Follow Quickstart: Register an application with the Microsoft identity platform to register a new application for your local monitoring tools with the Microsoft identity platform.
In Add a redirect URI, select the Web platform and add the following two redirect URIs, where <local monitoring domain> is the domain name for your local monitoring tools that you set up in Configure domain system name (DNS) for local monitoring IP:
- https://<local monitoring domain>/sas/auth/aad/callback
- https://<local monitoring domain>/grafana/login/azuread
In Add credentials, follow the steps to add a client secret. Make sure to record the secret under the Value column, as this field is only available immediately after secret creation. This is the Client secret value that you'll need later in this procedure.
Follow App roles UI to create three roles for your application (Admin, Viewer, and Editor) with the following configuration:
- In Allowed member types, select Users/Groups.
- In Value, enter one of Admin, Viewer, and Editor for each role you're creating.
- In Do you want to enable this app role?, ensure the checkbox is selected.
You'll be able to use these roles when managing access to the packet core dashboards.
Follow Assign users and groups to roles to assign users and groups to the roles you created.
Collect the information for Kubernetes Secret Objects
Collect the values in the following table.
Value How to collect Kubernetes secret parameter name Tenant ID In the Azure portal, search for Microsoft Entra ID. You can find the Tenant ID field in the Overview page.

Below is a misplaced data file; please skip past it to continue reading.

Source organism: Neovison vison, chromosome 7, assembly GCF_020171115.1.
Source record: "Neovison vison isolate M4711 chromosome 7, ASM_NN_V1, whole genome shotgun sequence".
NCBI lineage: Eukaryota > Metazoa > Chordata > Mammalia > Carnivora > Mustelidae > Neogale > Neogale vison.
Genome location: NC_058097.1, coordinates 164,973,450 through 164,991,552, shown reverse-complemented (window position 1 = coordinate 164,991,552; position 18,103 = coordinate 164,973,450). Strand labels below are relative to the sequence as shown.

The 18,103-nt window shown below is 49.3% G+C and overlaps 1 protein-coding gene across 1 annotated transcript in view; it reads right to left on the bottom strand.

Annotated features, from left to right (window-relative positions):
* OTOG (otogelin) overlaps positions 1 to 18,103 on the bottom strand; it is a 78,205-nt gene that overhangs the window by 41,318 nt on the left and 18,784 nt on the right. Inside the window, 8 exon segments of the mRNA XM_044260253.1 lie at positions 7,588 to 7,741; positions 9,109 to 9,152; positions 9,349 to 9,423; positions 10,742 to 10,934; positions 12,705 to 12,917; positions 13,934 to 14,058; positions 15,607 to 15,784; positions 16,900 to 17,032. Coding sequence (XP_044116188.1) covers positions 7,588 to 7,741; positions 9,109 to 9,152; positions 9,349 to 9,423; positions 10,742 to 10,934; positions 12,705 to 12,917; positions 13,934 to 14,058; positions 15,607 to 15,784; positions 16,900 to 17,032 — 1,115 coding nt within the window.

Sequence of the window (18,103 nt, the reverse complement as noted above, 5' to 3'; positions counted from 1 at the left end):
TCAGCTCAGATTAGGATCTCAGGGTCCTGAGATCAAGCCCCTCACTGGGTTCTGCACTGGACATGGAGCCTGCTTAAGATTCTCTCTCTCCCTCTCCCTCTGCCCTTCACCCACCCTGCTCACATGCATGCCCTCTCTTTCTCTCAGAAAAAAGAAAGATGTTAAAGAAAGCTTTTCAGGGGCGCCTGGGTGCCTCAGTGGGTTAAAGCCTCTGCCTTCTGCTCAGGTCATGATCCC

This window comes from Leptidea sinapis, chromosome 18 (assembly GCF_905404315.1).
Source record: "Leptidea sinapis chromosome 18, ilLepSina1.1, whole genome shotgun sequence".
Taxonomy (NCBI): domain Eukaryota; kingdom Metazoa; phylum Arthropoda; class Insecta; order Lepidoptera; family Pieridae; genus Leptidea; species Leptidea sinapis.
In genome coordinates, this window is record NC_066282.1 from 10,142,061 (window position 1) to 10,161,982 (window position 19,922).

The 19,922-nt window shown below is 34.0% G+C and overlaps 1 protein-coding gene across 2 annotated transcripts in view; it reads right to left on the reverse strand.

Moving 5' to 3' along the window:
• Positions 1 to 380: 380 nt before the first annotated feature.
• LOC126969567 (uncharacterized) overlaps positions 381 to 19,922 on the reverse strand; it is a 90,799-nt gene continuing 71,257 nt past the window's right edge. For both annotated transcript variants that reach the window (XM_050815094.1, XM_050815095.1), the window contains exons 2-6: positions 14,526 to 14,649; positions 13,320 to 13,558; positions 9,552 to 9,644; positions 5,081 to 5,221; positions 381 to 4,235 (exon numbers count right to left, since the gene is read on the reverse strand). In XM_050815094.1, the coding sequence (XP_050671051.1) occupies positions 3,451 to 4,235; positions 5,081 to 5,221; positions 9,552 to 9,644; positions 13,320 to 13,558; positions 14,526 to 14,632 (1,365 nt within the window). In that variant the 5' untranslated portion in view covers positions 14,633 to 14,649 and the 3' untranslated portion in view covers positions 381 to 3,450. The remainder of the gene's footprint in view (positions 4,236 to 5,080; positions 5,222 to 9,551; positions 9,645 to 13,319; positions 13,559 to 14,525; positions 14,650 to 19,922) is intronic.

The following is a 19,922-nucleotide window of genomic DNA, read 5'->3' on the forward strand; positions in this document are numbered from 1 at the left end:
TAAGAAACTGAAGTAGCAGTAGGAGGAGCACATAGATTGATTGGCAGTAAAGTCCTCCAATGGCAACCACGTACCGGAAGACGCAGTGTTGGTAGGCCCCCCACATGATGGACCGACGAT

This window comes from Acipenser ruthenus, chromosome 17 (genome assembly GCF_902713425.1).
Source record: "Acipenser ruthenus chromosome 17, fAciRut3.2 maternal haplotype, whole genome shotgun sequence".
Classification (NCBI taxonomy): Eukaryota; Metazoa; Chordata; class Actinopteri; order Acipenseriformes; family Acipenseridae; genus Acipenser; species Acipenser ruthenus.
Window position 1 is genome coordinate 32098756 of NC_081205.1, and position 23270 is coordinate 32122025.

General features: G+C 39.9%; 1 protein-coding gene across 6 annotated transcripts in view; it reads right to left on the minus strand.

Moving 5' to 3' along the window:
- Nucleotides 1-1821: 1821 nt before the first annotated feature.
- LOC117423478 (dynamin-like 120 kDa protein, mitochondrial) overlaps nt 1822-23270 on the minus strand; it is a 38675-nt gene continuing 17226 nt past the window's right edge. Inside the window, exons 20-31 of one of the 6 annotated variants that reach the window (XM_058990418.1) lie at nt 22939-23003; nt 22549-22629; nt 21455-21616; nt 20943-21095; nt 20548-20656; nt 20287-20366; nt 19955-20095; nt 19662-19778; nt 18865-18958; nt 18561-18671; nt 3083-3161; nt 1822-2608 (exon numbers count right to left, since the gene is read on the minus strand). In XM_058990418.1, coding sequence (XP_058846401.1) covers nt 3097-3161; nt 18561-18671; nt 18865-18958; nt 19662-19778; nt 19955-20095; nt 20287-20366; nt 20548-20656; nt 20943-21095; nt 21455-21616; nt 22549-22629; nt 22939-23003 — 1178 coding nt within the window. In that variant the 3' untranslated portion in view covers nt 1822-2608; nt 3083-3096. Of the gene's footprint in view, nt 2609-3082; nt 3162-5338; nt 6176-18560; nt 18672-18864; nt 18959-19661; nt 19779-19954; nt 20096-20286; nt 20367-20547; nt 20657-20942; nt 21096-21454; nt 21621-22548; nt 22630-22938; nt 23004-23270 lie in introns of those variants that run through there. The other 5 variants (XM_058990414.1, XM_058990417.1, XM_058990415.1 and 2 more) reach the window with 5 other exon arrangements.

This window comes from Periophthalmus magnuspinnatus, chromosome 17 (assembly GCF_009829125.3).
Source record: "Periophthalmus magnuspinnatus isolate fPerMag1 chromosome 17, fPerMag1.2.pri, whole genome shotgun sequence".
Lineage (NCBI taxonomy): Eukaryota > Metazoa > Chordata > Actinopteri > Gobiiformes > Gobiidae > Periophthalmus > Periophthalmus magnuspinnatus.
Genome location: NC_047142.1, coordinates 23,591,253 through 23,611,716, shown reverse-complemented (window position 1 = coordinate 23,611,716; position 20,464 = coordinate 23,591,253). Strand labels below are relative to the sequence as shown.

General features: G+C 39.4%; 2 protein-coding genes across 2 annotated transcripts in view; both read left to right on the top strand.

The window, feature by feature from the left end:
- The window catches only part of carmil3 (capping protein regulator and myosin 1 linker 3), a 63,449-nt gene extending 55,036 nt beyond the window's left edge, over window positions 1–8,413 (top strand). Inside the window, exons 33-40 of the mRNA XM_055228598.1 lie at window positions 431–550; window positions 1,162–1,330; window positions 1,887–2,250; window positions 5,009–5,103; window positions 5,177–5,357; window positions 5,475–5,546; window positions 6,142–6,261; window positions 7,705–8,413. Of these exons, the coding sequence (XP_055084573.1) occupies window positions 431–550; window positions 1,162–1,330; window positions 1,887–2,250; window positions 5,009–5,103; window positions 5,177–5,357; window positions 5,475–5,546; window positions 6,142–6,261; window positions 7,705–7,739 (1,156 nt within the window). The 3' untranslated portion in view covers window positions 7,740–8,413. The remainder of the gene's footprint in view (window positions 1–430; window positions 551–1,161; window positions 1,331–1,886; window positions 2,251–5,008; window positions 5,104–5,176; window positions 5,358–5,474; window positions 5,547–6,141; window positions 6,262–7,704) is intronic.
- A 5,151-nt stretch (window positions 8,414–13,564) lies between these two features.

Application (client) ID Navigate to the new local monitoring app registration you just created. You can find the Application (client) ID field in the Overview page, under the Essentials heading.
Authorization URL In the local monitoring app registration Overview page, select Endpoints. Copy the contents of the OAuth 2.0 authorization endpoint (v2) field.
If the string contains
organizationswith the Tenant ID value. For example,
Token URL In the local monitoring app registration Overview page, select Endpoints. Copy the contents of the OAuth 2.0 token endpoint (v2) field.
If the string contains
organizationswith the Tenant ID value. For example,
Client secret You collected this when creating the client secret in the previous step.
Distributed tracing redirect URI root Make a note of the following part of the redirect URI: https://<local monitoring domain>.
Packet core dashboards redirect URI root Make a note of the following part of the packet core dashboards redirect URI: https://<local monitoring domain>/grafana.
Modify local access
Go to the Azure portal and navigate to your site's Packet Core Control Plane resource. Select the blade's Modify local access tab.
- If the Authentication type is set to Microsoft Entra ID, continue to Create Kubernetes Secret Objects.
- Select Microsoft Entra ID from the Authentication type dropdown.
- Select Review.
- Select Submit.
Create Kubernetes Secret Objects
To support Microsoft Entra ID on Azure Private 5G Core applications, you'll need a YAML file containing Kubernetes secrets.